Robert Natelson is a constitutional scholar and author of the book “The Original Constitution: What It Actually Said and Meant.”
As the dispute over the definition of emoluments intensified last year, Mr. Natelson launched his own investigation unrelated to the pending litigation.
He consulted a dozen 18th century dictionaries, examined every use of the word “emolument” in the Continental Congress, the Confederation Congress, as well as the convention that framed the Constitution and those that ratified it. He also studied the use of the word in newspaper articles and pamphlets published during the ratification debates.
He ultimately concluded that the definition of emoluments most faithful to the framers is “pay and fringe benefits of financial value given to a public employee by reason of service.”
He says the definition proposed in the pending lawsuits prohibiting receipt of “anything of value” is not consistent with the original meaning, adding that if the framers of the Constitution had required complete divestment of any private businesses that might interact with foreign officials and governments, they would have had difficulty recruiting qualified candidates for public office.
“The mere existence of a separate enterprise outside your government salary is not something that they would have found inappropriate,” Natelson says. “They wanted to attract good people with good private sector experience to government and therefore they did not want to create a system that penalized those people or deterred them expressly from government service.”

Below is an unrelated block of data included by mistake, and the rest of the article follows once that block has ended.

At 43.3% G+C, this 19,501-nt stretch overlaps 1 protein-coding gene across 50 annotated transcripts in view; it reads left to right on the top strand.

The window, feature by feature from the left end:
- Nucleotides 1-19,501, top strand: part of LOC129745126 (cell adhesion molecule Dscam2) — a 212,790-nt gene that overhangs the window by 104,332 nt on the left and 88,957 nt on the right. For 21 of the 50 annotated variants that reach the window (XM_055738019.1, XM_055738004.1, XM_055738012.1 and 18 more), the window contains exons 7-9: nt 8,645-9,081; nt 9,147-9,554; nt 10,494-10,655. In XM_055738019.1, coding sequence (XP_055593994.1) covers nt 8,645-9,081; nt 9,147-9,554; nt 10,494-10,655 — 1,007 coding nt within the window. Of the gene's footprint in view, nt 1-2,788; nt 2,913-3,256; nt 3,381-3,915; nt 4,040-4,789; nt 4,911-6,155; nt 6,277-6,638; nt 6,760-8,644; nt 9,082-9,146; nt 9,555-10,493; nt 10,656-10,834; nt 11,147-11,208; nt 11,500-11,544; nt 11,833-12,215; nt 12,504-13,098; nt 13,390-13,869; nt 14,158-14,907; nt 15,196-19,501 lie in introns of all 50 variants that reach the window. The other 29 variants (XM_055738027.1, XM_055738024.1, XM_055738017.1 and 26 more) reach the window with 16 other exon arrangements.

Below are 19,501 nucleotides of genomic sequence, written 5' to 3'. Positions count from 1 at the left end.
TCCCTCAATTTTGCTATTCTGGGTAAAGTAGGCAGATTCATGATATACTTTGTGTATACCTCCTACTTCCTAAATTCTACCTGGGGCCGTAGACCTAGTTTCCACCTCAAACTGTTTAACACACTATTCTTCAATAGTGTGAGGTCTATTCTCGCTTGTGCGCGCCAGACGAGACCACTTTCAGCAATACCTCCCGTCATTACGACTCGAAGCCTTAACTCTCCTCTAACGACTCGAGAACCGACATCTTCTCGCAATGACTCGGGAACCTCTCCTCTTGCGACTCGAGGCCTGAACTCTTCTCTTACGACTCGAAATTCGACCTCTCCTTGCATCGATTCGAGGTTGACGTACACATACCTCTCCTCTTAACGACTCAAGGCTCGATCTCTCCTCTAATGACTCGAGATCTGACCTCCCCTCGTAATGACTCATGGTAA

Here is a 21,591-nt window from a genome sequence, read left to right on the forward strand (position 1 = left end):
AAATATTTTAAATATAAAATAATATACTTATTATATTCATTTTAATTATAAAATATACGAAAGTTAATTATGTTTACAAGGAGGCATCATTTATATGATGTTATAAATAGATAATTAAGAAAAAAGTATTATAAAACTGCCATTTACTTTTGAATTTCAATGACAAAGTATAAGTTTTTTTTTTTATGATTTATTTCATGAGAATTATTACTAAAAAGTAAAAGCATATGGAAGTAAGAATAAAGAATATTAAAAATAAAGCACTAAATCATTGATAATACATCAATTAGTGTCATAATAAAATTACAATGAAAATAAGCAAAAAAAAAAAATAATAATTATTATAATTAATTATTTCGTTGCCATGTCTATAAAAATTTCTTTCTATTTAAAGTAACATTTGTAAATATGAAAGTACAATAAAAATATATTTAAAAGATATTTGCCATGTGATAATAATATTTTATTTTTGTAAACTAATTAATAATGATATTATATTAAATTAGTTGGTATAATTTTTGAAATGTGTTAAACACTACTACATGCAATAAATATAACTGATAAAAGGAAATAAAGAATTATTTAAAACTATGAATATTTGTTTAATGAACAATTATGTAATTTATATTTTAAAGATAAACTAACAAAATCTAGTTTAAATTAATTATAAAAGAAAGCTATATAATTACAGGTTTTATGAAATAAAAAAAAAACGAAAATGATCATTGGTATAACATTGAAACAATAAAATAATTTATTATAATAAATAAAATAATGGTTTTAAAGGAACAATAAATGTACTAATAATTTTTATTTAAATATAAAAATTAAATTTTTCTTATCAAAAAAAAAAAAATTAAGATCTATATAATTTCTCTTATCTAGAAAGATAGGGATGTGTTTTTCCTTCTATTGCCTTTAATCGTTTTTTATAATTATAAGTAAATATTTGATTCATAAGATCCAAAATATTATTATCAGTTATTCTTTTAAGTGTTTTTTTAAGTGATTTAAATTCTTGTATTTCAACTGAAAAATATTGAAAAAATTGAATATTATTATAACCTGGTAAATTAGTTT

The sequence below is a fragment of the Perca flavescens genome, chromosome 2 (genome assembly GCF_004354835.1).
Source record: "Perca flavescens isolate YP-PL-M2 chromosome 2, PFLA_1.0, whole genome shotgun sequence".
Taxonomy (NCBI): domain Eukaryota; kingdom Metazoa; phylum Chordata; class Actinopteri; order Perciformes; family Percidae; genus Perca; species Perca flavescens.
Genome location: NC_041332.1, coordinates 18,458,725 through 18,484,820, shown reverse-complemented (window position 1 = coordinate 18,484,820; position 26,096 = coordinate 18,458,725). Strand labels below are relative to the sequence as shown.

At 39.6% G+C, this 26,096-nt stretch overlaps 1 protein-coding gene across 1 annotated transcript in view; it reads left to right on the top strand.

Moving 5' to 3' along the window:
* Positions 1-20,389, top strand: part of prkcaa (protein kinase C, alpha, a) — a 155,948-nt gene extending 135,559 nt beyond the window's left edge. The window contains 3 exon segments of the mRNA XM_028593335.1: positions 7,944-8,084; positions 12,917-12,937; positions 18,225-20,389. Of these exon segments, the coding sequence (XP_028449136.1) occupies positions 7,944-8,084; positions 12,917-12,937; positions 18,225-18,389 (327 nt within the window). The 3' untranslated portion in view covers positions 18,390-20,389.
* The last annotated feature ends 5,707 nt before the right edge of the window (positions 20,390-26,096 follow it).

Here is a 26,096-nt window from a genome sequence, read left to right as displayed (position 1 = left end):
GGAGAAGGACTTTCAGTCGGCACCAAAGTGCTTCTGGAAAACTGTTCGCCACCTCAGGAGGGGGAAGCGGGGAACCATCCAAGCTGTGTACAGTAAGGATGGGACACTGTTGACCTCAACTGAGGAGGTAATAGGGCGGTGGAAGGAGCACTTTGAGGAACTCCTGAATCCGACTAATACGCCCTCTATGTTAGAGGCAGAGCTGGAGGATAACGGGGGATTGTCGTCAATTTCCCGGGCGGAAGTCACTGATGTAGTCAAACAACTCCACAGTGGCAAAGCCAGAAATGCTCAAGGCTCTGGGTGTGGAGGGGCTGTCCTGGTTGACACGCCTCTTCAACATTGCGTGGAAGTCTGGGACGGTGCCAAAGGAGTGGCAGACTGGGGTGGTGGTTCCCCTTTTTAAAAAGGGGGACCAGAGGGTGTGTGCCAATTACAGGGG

“If you look through the leading list of founders you will find that while most of them had public sector experience, the majority had private sector experience as well,” he says. “And they were quite successful.”
Professor Grewal agrees with Natelson’s assessment.
“If you went back in time and told George Washington to put his assets in a blind trust, he’d ask you what the heck you were talking about,” he says, noting that Washington spent 400 days of his 8 years as president working at Mount Vernon.
Grewal does not believe the courts will ultimately embrace the plaintiffs’ expansive view of emoluments.
“If they are right that it means ‘anything of value,’ then that means every president has violated the Constitution, thousands of federal officials will be penalized, and a lot of our veterans will be in deep trouble,” Grewal says.
Administration lawyers agree that if the courts embrace the plaintiffs’ view, it will result in absurd consequences. “Under plaintiffs’ theory, no president, member of Congress, or military officer could hold stock in any chain of hotels that is patronized by any representative of a foreign government who is traveling on official business,” the government’s brief says.
“Indeed, covered officials would be barred from holding stock in any company that does business with any foreign government or government-owned corporation.”
In December, a federal judge dismissed the suit filed in New York. The judge ruled that CREW and its fellow plaintiffs did not have legal standing to file the litigation. That decision has been appealed to the Second US Circuit Court of Appeals.
In January, a federal judge in Maryland heard arguments about whether to dismiss that emoluments lawsuit. That case was filed by the attorneys general of Maryland and the District of Columbia. CREW is also a party to that suit. A decision is pending.
Lawyers have submitted briefs in the third emoluments suit that was filed in Washington by 200 members of Congress against Trump. A hearing has been set for June 7.